The third option for remote participation is using an online platform, Geiken said. While there are many coordination issues to be worked out surrounding authentication of voters, the sequencing of votes, tabulation and balloting records (for transparency and recounts), it was becoming clear that some version of an online interface offered the most flexibility for users and party officials —and that interactivity matches the pace and caucus process.

“The tele-caucus system is most in line with the spirit of the caucus,” he said. “You show up. You still participate. But we are now opening up the opportunity to participate to the Friday before at 5 p.m. Or maybe Wednesday at 2 a.m. for the second shift workers or the third shift workers, so they can participate. But it still relies on them participating. We can then see it. We can then control it. The technology is there even now to have people put on their webcam and show them caucusing. There’s a potentially nice visual element for that.”

While there are many critics of online voting, there is one central feature in caucuses that makes the security challenges somewhat more manageable and akin to online banking. That key feature is Iowa’s caucus participants are not casting anonymous votes—unlike the November election. Thus, there are many tools available to confirm a voter’s identity and track online voting choices while guarding against electronic ballot box stuffing.

However, integrating the online tabulations with the rounds of physical voting at every caucus site will be challenging—requiring a sophisticated infrastructure. In election administration, generally speaking, new systems are not first deployed in the most high-profile and high-stakes races, because unintended errors are inevitable.

Iowa’s Democratic Party doesn’t have any comparable contest for test runs, a technical expert with Iowa’s Secretary of State office said. (That office is currently in GOP hands and does not have a history of assisting the state Democratic Party in administering caucuses.)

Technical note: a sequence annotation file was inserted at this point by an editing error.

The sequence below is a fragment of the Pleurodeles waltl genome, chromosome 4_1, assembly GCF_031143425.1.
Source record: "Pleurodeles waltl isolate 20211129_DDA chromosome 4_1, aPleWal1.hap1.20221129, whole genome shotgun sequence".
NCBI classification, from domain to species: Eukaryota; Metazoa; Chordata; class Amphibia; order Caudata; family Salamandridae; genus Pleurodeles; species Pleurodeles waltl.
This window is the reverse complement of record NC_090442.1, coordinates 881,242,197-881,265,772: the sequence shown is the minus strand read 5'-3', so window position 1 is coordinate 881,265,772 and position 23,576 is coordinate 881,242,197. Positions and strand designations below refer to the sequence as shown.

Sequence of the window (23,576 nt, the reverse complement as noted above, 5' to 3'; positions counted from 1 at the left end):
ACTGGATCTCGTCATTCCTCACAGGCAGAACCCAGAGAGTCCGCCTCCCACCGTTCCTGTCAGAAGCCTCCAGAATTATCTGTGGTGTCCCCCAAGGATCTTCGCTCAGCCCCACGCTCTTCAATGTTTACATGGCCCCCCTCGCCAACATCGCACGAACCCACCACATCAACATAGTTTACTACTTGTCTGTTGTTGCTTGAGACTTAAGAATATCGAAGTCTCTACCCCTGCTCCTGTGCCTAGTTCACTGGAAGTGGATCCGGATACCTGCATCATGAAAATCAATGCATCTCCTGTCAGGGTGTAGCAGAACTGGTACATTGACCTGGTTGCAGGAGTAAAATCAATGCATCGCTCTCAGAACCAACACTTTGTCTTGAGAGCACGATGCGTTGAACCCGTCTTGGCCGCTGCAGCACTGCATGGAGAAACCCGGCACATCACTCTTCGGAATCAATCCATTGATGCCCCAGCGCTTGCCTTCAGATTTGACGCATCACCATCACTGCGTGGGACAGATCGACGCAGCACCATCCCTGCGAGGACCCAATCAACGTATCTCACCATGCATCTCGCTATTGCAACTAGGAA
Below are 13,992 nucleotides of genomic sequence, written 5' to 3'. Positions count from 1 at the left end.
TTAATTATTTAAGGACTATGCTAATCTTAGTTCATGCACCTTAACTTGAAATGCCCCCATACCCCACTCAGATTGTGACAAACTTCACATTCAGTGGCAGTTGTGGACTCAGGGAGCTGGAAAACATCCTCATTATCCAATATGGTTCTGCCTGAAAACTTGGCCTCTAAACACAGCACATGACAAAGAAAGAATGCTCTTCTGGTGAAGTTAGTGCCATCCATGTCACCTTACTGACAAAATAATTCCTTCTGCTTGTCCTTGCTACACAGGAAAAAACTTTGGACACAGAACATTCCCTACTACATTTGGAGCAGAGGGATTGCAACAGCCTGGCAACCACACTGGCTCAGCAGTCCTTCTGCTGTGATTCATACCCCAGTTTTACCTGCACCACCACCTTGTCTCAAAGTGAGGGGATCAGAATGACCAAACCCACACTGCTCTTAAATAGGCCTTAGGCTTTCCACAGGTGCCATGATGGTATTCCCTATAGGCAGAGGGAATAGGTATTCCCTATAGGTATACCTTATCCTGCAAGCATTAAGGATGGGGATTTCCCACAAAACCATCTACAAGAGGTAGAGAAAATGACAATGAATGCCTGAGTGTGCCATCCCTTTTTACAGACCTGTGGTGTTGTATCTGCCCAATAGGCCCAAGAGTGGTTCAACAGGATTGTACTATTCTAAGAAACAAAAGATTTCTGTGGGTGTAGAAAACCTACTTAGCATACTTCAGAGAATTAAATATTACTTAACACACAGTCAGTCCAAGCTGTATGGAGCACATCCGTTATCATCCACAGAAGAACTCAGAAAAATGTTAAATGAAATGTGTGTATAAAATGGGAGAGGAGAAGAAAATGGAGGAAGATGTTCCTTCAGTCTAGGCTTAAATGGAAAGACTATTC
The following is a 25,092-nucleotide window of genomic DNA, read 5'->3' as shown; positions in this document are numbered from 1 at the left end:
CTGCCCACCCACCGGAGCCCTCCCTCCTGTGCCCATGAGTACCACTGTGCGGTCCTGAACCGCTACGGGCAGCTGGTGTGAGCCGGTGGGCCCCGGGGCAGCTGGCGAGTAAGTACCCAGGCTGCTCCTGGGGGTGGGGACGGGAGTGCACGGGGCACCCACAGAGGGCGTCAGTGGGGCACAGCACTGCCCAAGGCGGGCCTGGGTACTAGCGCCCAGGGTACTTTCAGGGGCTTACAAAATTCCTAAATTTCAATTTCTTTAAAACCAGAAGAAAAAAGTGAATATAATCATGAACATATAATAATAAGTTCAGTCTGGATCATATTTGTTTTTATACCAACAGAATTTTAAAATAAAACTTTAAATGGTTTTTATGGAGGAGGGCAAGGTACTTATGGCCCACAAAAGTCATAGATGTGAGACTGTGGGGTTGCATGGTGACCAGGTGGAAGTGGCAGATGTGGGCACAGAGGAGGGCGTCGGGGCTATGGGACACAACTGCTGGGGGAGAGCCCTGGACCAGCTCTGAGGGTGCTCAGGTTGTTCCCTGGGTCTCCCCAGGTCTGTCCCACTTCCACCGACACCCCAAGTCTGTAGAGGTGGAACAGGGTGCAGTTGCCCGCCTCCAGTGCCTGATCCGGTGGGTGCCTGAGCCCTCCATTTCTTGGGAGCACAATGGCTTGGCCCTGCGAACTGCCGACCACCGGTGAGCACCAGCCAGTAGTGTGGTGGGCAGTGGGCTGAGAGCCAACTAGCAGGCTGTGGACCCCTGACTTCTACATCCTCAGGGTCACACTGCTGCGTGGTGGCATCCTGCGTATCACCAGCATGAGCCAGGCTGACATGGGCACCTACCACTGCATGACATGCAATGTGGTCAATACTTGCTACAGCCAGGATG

Geiken said the manpower and training challenges present an opportunity, because large numbers of Iowa Democrats are uniquely dedicated to their presidential caucuses. But that is further down the road. The next stage of this planning process—after the state party formally decides what remote voting pathway to take—is working with vendors to customize the needed technology. The DNC has set goals and the state must meet them, he said.

“That’s exactly where we are,” Geiken said. “But it is the right thing to increase participation.”

Even Roosevelt, who has been DNC Rules Committee chair for more than two decades, said the 2020 rules were “uncharted territory.” The DNC hasn’t been talking to private vendors or technical consultants, he said, because that is up to the states—as Iowa will soon do.

“We have not really talked to those people because it is up to the states to explore what methods they want to use,” Roosevelt said. “I would say that we are in somewhat uncharted territory here. We might end up for the next cycle having best practices that we have learned from various states in this issue. It’s probably true that Iowa is going to be the test of this, one way or another, since they are the truest caucus operation. I know that they are thinking actively on how to do this.”

Roosevelt said the DNC would encourage caucus states to do test runs, but elections, despite the best of intentions, inevitably have hiccups. However, there are few contests in the American political world that are as high profile and have as high stakes as the Iowa presidential caucuses.

“We did test runs on electronic voting when we chose the DNC chair two years ago. The test runs were all great. When we got to it [the actual vote], we had to go to paper ballots because the electronic system didn’t work when everybody was online,” he said, then laughing.

“We know, from all IT [information technology], we’ll get to a point where there’s a version that really works the way we envisioned it. But it probably isn’t 1.0 or 2.0.”

This article was produced by Voting Booth, a project of the Independent Media Institute.

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Steven Rosenfeld

Steven Rosenfeld

Steven Rosenfeld is a senior writing fellow and the editor and chief correspondent of  Voting Booth, a project of the Independent Media Institute. He is a national political reporter focusing on democracy issues. He has reported for nationwide public radio networks, websites, and newspapers and produced talk radio and music podcasts. He has written five books, including profiles of campaigns, voter suppression, voting rights guides, and a WWII survival story currently being made into a film. His latest book is Democracy Betrayed: How Superdelegates, Redistricting, Party Insiders, and the Electoral College Rigged the 2016 Election (Hot Books, March 2018).